selim007Author Commented:
in the wave file format 0x80 (128) doesn't mean 0 Volts ?
below 128 is a negative voltage and greater than 128 is the positive boltage right ??
  that's the way it goes...0x80 is 0V  

  But you have to positive bias your signal in order to achive that otherwise everytime it goes below 0V it will read 0x00 on the ADC.
I don't know what specs are for the .wav file.

But I have run into problems with twos complement output from ADCs.  
Try inverting the MSB and see if you like the results better.

    So for example if your ADC reads from 0 to 5V You raise your AC signal from 0v to 2.5V so your ZERO VOLTS will reach the center point of your ADC. (you may use a voltage diivder, opamp, FET, etc. in order to do that.  )

   Make sure your sampling rate is twice as big as your highest signal frequency.  http://en.wikipedia.org/wiki/Nyquist_frequency
I am suggesting that if the .wav file uses twos complement

1000 0000 is the most negative value

1111 1111 is just less than zero
0000 0000 is zero

0111 1111 is the most positive value.

Putting straight binary into an audio device that was expecting twos complement would sound horrible.
It flips each half of the sine wave so the peaks are near zero and the base is near the maxima.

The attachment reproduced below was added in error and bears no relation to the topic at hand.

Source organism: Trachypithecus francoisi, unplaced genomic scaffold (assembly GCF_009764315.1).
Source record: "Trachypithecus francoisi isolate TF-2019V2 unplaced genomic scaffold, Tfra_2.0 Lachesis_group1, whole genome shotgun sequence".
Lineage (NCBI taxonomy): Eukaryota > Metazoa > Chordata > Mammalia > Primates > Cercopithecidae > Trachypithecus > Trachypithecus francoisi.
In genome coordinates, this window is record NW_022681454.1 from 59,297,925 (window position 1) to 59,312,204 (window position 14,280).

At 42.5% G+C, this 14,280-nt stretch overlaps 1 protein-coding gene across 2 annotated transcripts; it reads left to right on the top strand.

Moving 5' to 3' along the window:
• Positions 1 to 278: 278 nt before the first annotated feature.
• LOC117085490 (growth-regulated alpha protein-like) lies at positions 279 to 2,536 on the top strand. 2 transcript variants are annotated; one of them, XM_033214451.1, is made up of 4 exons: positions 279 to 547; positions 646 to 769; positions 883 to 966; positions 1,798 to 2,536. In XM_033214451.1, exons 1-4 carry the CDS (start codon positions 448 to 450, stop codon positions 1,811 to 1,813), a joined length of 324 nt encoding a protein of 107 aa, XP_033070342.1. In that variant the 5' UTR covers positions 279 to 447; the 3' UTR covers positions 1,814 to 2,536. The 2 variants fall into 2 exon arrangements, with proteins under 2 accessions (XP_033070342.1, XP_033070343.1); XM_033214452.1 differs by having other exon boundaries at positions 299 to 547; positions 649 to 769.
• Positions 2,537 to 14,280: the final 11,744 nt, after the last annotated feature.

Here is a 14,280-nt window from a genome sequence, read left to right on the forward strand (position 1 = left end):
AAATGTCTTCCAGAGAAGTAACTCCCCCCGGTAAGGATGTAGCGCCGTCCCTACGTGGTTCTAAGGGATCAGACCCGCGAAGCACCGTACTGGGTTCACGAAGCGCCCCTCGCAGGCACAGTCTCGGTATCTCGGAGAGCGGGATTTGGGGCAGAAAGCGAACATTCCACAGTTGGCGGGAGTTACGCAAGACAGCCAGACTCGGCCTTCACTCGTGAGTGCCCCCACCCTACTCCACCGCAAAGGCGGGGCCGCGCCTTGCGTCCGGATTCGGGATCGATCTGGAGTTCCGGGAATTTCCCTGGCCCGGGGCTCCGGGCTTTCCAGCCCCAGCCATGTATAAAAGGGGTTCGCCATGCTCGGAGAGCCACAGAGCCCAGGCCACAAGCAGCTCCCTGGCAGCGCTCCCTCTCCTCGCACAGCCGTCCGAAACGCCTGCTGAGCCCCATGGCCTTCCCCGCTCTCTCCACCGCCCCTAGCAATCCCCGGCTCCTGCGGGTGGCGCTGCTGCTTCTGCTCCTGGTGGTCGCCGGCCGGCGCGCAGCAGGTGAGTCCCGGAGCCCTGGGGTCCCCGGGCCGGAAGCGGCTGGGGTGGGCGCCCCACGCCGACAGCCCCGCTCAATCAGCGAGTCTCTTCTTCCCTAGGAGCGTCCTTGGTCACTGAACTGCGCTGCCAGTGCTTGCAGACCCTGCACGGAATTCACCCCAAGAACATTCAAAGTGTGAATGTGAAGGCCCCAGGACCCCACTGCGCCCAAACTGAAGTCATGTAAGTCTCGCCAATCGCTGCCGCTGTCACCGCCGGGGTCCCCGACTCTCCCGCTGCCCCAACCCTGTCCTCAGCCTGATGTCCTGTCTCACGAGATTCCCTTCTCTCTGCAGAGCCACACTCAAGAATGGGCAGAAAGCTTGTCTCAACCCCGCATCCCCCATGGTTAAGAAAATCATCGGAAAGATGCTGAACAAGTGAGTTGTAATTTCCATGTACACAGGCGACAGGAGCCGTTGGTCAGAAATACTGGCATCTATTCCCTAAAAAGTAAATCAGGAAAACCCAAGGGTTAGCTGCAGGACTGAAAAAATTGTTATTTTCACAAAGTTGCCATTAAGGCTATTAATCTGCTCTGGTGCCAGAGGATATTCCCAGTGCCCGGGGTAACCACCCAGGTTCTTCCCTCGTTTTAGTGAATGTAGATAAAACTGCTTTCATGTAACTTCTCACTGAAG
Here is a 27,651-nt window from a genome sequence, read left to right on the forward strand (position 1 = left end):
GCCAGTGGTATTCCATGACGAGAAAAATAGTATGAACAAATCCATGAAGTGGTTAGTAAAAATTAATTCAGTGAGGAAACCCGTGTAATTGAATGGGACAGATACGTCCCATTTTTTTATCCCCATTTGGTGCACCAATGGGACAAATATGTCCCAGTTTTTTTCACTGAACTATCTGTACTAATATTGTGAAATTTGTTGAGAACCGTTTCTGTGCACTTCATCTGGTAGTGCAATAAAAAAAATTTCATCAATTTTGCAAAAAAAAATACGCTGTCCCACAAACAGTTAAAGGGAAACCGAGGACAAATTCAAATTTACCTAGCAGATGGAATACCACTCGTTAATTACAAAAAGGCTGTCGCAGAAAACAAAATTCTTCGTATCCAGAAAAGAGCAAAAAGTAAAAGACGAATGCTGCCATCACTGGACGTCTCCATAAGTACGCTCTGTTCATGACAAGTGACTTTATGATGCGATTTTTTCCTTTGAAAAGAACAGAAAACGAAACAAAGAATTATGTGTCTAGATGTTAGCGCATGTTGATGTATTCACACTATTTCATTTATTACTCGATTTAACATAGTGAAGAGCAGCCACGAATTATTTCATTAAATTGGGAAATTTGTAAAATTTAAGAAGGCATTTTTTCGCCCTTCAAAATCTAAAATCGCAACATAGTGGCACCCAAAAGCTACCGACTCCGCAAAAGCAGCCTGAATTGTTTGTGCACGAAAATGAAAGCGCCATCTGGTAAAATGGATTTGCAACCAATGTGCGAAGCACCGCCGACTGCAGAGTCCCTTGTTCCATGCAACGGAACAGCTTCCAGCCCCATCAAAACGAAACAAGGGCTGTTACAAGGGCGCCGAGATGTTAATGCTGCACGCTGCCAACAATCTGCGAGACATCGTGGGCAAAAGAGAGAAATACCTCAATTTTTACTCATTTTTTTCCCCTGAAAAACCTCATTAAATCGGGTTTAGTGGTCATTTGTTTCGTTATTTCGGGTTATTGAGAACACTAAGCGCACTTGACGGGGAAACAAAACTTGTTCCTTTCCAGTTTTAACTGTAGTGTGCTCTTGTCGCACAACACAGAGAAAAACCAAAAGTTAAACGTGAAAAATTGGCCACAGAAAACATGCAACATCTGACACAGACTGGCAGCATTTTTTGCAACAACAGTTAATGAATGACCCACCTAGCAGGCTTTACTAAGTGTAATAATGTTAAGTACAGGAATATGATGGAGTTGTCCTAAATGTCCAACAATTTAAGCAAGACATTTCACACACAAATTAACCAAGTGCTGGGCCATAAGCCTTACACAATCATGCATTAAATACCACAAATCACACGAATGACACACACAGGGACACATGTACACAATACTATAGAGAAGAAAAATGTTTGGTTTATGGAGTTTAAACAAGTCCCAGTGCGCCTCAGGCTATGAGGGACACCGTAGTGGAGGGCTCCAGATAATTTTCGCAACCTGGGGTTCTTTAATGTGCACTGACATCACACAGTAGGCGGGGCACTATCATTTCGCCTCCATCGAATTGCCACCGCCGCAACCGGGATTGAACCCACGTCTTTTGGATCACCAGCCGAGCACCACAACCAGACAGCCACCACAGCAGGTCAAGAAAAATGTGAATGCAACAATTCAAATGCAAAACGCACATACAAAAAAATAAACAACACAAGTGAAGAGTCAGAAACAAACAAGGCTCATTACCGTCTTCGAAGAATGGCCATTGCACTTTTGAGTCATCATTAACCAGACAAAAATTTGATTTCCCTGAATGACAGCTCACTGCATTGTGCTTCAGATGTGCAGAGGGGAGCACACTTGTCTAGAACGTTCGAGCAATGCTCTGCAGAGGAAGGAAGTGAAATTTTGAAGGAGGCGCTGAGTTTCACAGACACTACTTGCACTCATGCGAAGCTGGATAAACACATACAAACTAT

Think happy positive smiles and sad negative frowns.

Experts Exchange Solution brought to you by

Your issues matter to us.

Facing a tech roadblock? Get the help and guidance you need from experienced professionals who care. Ask your question anytime, anywhere, with no hassle.

Start your 7-day free trial
d-Glitch... I've had that problem too.. I agree with you.. That's a commom mistake.
selim007Author Commented:
i also agree with u guys...just give me a while to test
selim007Author Commented:
after checking the .wave file structure i've found that the two's complement is only used in 16bits format and higher. in the 8bits format it uses a binary offset....
am still failing to get the dc bias works....
it's not that simple as i thought..... a simple 2 resistors with a coupling capacitor didn't worked....
when tested on the oscilloscope the signal still as it's + and - signals !!!
i don't understand....
selim007Author Commented: